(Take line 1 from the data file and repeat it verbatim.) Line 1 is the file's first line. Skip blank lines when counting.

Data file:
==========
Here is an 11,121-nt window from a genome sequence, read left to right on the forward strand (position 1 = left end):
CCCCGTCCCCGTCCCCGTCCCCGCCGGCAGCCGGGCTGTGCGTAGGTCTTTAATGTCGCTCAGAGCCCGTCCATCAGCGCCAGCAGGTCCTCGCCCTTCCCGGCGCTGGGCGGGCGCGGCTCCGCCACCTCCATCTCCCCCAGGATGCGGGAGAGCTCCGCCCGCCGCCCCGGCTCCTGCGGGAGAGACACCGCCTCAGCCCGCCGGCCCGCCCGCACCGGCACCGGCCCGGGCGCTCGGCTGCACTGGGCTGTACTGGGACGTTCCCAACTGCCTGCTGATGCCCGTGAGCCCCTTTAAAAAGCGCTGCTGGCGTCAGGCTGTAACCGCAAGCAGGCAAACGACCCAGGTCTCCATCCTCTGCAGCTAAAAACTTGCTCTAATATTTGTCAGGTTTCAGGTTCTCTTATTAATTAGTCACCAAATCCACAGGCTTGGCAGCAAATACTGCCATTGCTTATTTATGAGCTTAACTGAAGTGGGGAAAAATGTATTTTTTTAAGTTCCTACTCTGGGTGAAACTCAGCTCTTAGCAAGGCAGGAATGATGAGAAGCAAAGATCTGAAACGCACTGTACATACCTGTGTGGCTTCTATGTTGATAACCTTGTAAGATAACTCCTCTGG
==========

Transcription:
Here is an 11,121-nt window from a genome sequence, read left to right on the forward strand (position 1 = left end):